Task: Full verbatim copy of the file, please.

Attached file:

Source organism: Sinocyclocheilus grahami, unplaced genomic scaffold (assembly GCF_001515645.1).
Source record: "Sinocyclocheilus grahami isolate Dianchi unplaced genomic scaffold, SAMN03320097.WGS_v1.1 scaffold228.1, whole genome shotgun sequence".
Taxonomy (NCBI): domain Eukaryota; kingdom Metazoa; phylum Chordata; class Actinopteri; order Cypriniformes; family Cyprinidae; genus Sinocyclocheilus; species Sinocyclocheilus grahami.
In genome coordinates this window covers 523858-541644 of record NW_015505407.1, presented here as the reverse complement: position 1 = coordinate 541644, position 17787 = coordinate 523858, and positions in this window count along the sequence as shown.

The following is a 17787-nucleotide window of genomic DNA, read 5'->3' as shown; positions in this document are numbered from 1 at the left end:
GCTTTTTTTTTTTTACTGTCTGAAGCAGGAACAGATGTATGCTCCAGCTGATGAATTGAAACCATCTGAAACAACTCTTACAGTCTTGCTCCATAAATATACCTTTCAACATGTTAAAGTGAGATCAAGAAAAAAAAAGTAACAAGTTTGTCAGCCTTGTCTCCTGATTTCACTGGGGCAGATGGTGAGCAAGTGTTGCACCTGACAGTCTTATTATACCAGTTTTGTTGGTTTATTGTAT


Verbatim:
Source organism: Sinocyclocheilus grahami, unplaced genomic scaffold (assembly GCF_001515645.1).
Source record: "Sinocyclocheilus grahami isolate Dianchi unplaced genomic scaffold, SAMN03320097.WGS_v1.1 scaffold228.1, whole genome shotgun sequence".
Taxonomy (NCBI): domain Eukaryota; kingdom Metazoa; phylum Chordata; class Actinopteri; order Cypriniformes; family Cyprinidae; genus Sinocyclocheilus; species Sinocyclocheilus grahami.
In genome coordinates this window covers 523858-541644 of record NW_015505407.1, presented here as the reverse complement: position 1 = coordinate 541644, position 17787 = coordinate 523858, and positions in this window count along the sequence as shown.

The following is a 17787-nucleotide window of genomic DNA, read 5'->3' as shown; positions in this document are numbered from 1 at the left end:
GCTTTTTTTTTTTTACTGTCTGAAGCAGGAACAGATGTATGCTCCAGCTGATGAATTGAAACCATCTGAAACAACTCTTACAGTCTTGCTCCATAAATATACCTTTCAACATGTTAAAGTGAGATCAAGAAAAAAAAAGTAACAAGTTTGTCAGCCTTGTCTCCTGATTTCACTGGGGCAGATGGTGAGCAAGTGTTGCACCTGACAGTCTTATTATACCAGTTTTGTTGGTTTATTGTAT